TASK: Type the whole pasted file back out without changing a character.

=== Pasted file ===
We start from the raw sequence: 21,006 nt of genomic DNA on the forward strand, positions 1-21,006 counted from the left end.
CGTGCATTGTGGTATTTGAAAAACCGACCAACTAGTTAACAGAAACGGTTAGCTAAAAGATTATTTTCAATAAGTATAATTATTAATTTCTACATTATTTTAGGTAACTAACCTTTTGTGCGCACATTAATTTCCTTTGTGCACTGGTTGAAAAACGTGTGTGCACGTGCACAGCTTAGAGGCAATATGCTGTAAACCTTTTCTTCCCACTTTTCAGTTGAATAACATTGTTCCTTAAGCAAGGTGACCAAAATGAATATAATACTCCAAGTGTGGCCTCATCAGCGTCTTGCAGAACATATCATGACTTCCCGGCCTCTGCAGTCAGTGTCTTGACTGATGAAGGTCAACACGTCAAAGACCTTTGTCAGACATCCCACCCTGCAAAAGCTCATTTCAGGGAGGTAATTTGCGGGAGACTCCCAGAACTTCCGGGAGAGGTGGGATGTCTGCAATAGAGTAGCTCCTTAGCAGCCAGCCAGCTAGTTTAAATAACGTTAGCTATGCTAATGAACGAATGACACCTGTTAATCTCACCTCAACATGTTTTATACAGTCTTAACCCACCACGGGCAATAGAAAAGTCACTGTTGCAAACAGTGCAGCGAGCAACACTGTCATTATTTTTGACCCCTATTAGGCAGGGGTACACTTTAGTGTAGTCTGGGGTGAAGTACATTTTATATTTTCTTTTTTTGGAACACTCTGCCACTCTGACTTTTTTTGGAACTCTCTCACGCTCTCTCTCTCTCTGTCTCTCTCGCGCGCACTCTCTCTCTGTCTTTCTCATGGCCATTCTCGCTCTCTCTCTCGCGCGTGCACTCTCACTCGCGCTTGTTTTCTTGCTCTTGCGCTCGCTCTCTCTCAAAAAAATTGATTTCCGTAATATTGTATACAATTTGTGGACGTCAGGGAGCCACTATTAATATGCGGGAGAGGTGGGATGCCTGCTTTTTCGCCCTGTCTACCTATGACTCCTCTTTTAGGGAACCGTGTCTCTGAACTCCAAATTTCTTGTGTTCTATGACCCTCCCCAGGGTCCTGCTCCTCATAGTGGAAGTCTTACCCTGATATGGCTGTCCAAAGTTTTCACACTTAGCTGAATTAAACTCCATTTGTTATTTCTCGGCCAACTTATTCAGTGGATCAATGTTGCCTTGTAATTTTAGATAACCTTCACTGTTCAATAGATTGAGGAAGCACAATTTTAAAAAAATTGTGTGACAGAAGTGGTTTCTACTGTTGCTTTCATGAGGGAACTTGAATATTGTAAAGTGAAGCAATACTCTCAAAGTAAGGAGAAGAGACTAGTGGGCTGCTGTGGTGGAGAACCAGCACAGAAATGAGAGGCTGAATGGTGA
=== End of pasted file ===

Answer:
We start from the raw sequence: 21,006 nt of genomic DNA on the forward strand, positions 1-21,006 counted from the left end.
CGTGCATTGTGGTATTTGAAAAACCGACCAACTAGTTAACAGAAACGGTTAGCTAAAAGATTATTTTCAATAAGTATAATTATTAATTTCTACATTATTTTAGGTAACTAACCTTTTGTGCGCACATTAATTTCCTTTGTGCACTGGTTGAAAAACGTGTGTGCACGTGCACAGCTTAGAGGCAATATGCTGTAAACCTTTTCTTCCCACTTTTCAGTTGAATAACATTGTTCCTTAAGCAAGGTGACCAAAATGAATATAATACTCCAAGTGTGGCCTCATCAGCGTCTTGCAGAACATATCATGACTTCCCGGCCTCTGCAGTCAGTGTCTTGACTGATGAAGGTCAACACGTCAAAGACCTTTGTCAGACATCCCACCCTGCAAAAGCTCATTTCAGGGAGGTAATTTGCGGGAGACTCCCAGAACTTCCGGGAGAGGTGGGATGTCTGCAATAGAGTAGCTCCTTAGCAGCCAGCCAGCTAGTTTAAATAACGTTAGCTATGCTAATGAACGAATGACACCTGTTAATCTCACCTCAACATGTTTTATACAGTCTTAACCCACCACGGGCAATAGAAAAGTCACTGTTGCAAACAGTGCAGCGAGCAACACTGTCATTATTTTTGACCCCTATTAGGCAGGGGTACACTTTAGTGTAGTCTGGGGTGAAGTACATTTTATATTTTCTTTTTTTGGAACACTCTGCCACTCTGACTTTTTTTGGAACTCTCTCACGCTCTCTCTCTCTCTGTCTCTCTCGCGCGCACTCTCTCTCTGTCTTTCTCATGGCCATTCTCGCTCTCTCTCTCGCGCGTGCACTCTCACTCGCGCTTGTTTTCTTGCTCTTGCGCTCGCTCTCTCTCAAAAAAATTGATTTCCGTAATATTGTATACAATTTGTGGACGTCAGGGAGCCACTATTAATATGCGGGAGAGGTGGGATGCCTGCTTTTTCGCCCTGTCTACCTATGACTCCTCTTTTAGGGAACCGTGTCTCTGAACTCCAAATTTCTTGTGTTCTATGACCCTCCCCAGGGTCCTGCTCCTCATAGTGGAAGTCTTACCCTGATATGGCTGTCCAAAGTTTTCACACTTAGCTGAATTAAACTCCATTTGTTATTTCTCGGCCAACTTATTCAGTGGATCAATGTTGCCTTGTAATTTTAGATAACCTTCACTGTTCAATAGATTGAGGAAGCACAATTTTAAAAAAATTGTGTGACAGAAGTGGTTTCTACTGTTGCTTTCATGAGGGAACTTGAATATTGTAAAGTGAAGCAATACTCTCAAAGTAAGGAGAAGAGACTAGTGGGCTGCTGTGGTGGAGAACCAGCACAGAAATGAGAGGCTGAATGGTGA